As ugly as the early returns have been, there is no denying the long-term potential of this swap. Hamilton is widely regarded as a player who can be counted on to play top-pairing minutes for the next decade, making the investment of their 2015 first round pick (No. 15) and two second rounders (45, 52) an easy price to pay for GM Brad Treliving. Hamilton is already showing signs of acclimating himself to both the Flames and the Western Conference. After posting an ugly –11 rating through his first nine games, he’s +12 in his 27 games since.

 

  1. Stars acquire Patrick Sharp

 

Another high-scoring forward seemed like a low priority for the Stars this past off-season, but GM Jim Nill knows a bargain when he sees one. Taking advantage of Chicago’s cap crunch, he shipped Trevor Daley and Ryan Garbutt to the Hawks for Sharp, who has rediscovered his All-Star form in victory green. The 34-year-old winger been a natural on the league’s best line alongside Jamie Benn and Tyler Seguin, and has been an effective weapon from the point on the NHL’s third-rated power play. He could be the difference maker in a long playoff run.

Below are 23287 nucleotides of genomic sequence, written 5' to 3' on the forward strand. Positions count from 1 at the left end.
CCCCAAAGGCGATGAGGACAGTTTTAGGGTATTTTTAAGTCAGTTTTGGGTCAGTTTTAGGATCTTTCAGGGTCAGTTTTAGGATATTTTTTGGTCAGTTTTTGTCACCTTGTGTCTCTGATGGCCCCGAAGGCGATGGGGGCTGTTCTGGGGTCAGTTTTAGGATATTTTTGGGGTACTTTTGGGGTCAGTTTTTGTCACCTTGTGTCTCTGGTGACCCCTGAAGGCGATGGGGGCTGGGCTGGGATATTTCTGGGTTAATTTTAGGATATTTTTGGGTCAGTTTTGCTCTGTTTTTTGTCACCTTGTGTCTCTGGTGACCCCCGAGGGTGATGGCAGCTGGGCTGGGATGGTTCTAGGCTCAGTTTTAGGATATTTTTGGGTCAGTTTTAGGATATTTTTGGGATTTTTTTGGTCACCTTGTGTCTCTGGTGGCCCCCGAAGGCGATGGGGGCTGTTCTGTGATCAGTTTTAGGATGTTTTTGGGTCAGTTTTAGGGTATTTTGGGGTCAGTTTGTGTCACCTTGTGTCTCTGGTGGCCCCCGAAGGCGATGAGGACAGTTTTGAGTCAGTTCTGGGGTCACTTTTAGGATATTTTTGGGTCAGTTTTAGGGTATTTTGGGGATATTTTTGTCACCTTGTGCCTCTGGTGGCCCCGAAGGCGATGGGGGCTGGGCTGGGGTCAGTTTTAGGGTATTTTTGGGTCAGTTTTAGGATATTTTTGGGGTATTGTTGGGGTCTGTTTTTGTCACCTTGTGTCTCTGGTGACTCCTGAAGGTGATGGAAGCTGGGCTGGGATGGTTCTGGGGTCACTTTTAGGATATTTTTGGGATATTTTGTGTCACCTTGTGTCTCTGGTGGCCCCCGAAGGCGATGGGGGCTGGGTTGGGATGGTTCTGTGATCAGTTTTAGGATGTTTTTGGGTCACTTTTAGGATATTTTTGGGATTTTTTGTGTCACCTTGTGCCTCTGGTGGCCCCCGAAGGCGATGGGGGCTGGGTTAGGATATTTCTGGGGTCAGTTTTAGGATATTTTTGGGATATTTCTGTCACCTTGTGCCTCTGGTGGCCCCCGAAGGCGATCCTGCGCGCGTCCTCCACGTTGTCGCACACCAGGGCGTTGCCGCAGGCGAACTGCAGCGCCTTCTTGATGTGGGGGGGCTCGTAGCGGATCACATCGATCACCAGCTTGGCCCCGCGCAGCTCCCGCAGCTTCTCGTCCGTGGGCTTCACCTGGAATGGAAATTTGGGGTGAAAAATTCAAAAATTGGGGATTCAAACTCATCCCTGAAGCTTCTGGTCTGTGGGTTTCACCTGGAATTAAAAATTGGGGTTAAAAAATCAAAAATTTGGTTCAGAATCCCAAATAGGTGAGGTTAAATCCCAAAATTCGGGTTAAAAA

1. Sabres acquire Ryan O’Reilly

 

Hyperactive Sabres GM Tim Murray made bigger deals during the past 12 months but none better than this. Taking advantage of a frayed relationship between O’Reilly and management in Colorado, Murray leveraged futures (Nikita Zadorov, Mikhail Grigorenko, JT Compher and a 2015 second rounder) in exchange for the prospect of immediate impact. The early returns weren’t promising but once he was on the ice O’Reilly proved to be exactly what this team needed: a gritty two-way center capable of handling heavy minutes and deflecting pressure away from top pick Jack Eichel as he gets his feet wet in the NHL. Midway through the season,O’Reilly is on pace for 73 points, which would be a new career high, and he’s played his way into serious consideration for Team Canada at the upcoming World Cup.